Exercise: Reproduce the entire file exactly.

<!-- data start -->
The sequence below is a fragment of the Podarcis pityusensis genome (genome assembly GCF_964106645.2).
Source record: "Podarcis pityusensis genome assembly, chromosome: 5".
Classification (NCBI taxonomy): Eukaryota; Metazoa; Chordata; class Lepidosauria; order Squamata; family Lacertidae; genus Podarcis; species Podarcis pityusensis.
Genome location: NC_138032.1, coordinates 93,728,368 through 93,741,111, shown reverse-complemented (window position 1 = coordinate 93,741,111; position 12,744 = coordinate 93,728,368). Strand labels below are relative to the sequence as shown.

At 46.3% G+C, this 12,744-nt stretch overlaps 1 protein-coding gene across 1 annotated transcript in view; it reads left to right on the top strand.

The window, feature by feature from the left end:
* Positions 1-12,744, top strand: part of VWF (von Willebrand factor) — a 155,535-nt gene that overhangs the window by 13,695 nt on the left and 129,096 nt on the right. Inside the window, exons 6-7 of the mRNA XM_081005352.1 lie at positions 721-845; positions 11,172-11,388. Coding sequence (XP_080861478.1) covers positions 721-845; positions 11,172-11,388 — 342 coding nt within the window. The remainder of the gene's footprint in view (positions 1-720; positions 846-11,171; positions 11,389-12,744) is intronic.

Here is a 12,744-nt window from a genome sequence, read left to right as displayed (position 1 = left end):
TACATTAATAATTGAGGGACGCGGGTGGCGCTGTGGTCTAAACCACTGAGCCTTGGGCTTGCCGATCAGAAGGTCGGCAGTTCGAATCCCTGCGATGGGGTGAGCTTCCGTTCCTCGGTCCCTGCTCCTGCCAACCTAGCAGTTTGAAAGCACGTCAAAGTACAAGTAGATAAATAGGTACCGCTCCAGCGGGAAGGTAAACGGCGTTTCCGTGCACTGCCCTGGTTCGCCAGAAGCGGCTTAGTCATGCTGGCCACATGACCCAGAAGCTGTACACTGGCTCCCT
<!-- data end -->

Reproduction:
The sequence below is a fragment of the Podarcis pityusensis genome (genome assembly GCF_964106645.2).
Source record: "Podarcis pityusensis genome assembly, chromosome: 5".
Classification (NCBI taxonomy): Eukaryota; Metazoa; Chordata; class Lepidosauria; order Squamata; family Lacertidae; genus Podarcis; species Podarcis pityusensis.
Genome location: NC_138032.1, coordinates 93,728,368 through 93,741,111, shown reverse-complemented (window position 1 = coordinate 93,741,111; position 12,744 = coordinate 93,728,368). Strand labels below are relative to the sequence as shown.

At 46.3% G+C, this 12,744-nt stretch overlaps 1 protein-coding gene across 1 annotated transcript in view; it reads left to right on the top strand.

The window, feature by feature from the left end:
* Positions 1-12,744, top strand: part of VWF (von Willebrand factor) — a 155,535-nt gene that overhangs the window by 13,695 nt on the left and 129,096 nt on the right. Inside the window, exons 6-7 of the mRNA XM_081005352.1 lie at positions 721-845; positions 11,172-11,388. Coding sequence (XP_080861478.1) covers positions 721-845; positions 11,172-11,388 — 342 coding nt within the window. The remainder of the gene's footprint in view (positions 1-720; positions 846-11,171; positions 11,389-12,744) is intronic.

Here is a 12,744-nt window from a genome sequence, read left to right as displayed (position 1 = left end):
TACATTAATAATTGAGGGACGCGGGTGGCGCTGTGGTCTAAACCACTGAGCCTTGGGCTTGCCGATCAGAAGGTCGGCAGTTCGAATCCCTGCGATGGGGTGAGCTTCCGTTCCTCGGTCCCTGCTCCTGCCAACCTAGCAGTTTGAAAGCACGTCAAAGTACAAGTAGATAAATAGGTACCGCTCCAGCGGGAAGGTAAACGGCGTTTCCGTGCACTGCCCTGGTTCGCCAGAAGCGGCTTAGTCATGCTGGCCACATGACCCAGAAGCTGTACACTGGCTCCCT